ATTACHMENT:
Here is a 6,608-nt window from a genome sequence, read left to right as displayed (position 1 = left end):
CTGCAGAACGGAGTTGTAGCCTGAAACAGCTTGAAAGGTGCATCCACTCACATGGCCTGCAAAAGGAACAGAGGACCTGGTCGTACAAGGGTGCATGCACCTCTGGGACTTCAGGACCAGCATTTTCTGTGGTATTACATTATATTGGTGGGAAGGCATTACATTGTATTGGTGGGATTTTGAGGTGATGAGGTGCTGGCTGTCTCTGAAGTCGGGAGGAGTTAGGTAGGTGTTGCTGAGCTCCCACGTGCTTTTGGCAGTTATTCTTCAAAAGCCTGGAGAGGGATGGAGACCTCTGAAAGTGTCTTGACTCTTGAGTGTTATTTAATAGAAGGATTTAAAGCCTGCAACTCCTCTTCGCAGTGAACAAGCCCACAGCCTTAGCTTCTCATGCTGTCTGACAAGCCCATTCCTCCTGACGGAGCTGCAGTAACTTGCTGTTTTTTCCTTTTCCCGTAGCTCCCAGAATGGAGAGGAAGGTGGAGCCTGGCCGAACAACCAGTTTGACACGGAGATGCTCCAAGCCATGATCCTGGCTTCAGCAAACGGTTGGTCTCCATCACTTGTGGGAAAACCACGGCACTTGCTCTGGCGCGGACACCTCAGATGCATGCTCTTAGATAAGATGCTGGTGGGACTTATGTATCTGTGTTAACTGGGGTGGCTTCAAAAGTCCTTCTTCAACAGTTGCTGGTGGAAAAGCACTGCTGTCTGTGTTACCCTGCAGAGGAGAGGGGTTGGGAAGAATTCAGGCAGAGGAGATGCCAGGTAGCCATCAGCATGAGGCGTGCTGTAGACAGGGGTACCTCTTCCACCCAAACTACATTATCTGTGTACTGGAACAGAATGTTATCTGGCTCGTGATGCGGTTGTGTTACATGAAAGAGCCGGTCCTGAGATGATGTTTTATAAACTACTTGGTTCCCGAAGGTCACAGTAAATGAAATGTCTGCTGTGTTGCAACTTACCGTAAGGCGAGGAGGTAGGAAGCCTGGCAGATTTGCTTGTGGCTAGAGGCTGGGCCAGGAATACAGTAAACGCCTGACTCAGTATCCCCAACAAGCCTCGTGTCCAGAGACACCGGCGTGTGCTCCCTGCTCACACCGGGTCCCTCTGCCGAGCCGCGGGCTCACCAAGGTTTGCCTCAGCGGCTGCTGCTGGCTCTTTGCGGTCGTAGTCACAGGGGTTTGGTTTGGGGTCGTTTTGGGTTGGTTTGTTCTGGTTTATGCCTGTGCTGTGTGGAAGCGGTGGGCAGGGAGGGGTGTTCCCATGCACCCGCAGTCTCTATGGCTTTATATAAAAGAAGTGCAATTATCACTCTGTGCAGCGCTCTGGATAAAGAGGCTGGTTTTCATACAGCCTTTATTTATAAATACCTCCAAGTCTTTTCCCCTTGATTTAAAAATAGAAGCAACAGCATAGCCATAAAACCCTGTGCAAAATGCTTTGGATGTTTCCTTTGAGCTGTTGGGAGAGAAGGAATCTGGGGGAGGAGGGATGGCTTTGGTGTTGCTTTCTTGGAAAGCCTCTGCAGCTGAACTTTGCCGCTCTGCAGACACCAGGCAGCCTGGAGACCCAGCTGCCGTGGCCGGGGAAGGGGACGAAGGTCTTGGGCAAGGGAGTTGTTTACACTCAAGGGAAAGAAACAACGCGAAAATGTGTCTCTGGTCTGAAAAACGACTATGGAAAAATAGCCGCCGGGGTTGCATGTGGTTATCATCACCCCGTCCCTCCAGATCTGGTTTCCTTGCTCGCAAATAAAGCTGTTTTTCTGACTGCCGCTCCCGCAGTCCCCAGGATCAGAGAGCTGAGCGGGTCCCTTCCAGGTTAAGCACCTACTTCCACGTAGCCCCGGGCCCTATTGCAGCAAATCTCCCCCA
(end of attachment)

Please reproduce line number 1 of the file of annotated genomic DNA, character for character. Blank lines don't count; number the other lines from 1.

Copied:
Here is a 6,608-nt window from a genome sequence, read left to right as displayed (position 1 = left end):